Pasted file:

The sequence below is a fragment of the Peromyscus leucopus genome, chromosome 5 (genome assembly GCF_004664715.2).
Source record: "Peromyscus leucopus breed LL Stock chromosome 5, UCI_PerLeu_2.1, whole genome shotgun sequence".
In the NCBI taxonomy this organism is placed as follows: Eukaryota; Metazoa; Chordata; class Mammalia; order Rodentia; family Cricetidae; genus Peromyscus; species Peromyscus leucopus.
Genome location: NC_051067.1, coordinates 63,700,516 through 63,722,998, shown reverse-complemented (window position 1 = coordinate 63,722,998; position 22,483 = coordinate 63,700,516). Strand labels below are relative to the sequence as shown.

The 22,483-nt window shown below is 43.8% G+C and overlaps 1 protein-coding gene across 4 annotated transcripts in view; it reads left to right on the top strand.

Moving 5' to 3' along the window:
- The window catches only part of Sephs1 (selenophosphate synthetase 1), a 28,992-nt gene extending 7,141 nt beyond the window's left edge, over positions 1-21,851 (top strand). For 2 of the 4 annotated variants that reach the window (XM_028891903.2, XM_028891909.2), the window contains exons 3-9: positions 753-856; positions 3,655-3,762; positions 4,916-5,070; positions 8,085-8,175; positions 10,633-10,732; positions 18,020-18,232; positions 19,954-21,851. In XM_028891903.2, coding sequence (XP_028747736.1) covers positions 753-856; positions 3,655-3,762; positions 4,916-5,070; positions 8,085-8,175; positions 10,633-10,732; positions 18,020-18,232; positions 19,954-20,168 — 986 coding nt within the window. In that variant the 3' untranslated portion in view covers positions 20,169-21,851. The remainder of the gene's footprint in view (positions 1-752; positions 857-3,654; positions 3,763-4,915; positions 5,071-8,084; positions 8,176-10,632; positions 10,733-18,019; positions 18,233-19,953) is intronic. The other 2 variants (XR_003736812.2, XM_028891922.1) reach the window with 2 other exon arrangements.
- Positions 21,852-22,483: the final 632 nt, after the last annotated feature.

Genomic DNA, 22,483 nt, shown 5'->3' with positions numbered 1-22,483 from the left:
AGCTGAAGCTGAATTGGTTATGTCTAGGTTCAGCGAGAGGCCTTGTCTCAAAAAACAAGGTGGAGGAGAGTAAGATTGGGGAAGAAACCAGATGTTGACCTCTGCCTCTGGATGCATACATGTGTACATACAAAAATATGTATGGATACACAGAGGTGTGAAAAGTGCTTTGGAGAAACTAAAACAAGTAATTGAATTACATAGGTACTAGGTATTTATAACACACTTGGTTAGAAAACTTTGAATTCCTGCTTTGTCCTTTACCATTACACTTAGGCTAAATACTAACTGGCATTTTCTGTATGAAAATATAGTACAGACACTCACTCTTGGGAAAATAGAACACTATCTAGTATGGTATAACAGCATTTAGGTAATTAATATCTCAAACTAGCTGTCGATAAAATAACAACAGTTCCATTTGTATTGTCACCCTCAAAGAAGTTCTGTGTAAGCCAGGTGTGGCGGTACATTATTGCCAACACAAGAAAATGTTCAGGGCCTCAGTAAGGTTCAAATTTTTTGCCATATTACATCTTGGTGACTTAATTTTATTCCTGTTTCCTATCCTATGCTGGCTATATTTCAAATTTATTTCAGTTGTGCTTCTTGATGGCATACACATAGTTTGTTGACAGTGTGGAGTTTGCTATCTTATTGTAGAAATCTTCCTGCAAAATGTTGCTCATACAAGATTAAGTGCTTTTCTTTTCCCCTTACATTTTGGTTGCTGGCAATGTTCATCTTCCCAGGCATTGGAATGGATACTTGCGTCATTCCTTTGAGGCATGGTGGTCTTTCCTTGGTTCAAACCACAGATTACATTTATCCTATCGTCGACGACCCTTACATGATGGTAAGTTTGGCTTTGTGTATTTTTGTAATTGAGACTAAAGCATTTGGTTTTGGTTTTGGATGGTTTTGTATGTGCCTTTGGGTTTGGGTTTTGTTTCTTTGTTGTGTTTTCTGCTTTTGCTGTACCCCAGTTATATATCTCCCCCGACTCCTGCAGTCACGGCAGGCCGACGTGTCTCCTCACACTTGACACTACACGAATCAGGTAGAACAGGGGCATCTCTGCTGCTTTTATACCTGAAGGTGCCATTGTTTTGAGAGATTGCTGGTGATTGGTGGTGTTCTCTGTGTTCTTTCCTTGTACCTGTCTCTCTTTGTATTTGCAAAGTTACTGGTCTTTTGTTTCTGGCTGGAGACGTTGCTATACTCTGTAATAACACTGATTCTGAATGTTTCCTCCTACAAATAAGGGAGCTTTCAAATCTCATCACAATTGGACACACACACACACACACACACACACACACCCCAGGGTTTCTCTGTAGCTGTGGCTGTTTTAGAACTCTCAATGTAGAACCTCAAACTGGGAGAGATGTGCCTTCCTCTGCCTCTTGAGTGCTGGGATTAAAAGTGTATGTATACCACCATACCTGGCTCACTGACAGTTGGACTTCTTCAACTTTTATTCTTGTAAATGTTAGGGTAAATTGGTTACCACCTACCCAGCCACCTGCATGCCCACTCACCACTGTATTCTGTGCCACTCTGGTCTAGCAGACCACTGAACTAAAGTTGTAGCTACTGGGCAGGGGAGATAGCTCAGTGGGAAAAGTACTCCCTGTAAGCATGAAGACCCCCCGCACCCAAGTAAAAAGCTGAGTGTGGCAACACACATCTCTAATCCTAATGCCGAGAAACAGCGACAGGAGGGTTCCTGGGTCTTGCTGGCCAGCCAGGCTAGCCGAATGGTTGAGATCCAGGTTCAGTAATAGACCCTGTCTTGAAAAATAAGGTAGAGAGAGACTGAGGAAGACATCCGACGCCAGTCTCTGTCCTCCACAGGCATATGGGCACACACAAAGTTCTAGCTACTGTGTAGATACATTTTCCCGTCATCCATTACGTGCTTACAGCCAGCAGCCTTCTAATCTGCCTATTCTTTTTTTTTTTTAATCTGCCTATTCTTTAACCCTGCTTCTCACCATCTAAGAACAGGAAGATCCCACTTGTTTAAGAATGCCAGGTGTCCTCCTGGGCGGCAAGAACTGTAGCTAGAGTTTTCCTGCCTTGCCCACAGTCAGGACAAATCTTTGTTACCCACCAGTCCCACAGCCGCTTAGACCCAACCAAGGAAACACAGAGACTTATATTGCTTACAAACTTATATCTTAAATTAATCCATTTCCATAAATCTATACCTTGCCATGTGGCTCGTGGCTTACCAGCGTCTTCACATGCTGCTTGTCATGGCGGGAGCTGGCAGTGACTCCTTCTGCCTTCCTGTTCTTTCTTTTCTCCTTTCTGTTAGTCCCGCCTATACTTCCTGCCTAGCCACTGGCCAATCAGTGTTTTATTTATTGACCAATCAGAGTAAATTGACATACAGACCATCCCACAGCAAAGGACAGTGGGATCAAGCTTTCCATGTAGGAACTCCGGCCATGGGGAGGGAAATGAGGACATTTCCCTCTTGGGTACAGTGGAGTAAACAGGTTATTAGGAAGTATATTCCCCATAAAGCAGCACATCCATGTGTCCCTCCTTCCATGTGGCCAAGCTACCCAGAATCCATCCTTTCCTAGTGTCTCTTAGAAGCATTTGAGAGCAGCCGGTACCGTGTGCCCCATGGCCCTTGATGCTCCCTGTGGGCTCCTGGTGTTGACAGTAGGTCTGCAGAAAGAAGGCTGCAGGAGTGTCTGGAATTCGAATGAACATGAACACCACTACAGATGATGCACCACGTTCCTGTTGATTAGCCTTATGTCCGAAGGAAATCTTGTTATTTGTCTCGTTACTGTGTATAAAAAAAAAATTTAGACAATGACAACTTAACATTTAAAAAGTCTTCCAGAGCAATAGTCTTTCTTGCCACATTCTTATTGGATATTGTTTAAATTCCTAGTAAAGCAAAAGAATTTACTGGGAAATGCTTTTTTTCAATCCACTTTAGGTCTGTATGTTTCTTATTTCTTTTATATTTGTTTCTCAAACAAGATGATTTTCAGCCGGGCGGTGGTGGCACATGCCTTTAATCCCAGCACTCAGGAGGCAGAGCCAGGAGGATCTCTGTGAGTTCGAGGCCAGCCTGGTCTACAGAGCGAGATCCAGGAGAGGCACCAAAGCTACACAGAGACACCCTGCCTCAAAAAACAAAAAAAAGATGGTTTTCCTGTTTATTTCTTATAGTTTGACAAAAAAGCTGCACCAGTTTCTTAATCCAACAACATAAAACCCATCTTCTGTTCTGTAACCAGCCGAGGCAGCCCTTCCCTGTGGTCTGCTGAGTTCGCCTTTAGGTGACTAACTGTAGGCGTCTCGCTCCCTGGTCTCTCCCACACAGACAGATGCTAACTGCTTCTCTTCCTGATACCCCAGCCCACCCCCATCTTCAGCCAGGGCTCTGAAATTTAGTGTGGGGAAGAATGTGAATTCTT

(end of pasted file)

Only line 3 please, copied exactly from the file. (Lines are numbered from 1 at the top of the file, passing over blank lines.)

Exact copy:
In the NCBI taxonomy this organism is placed as follows: Eukaryota; Metazoa; Chordata; class Mammalia; order Rodentia; family Cricetidae; genus Peromyscus; species Peromyscus leucopus.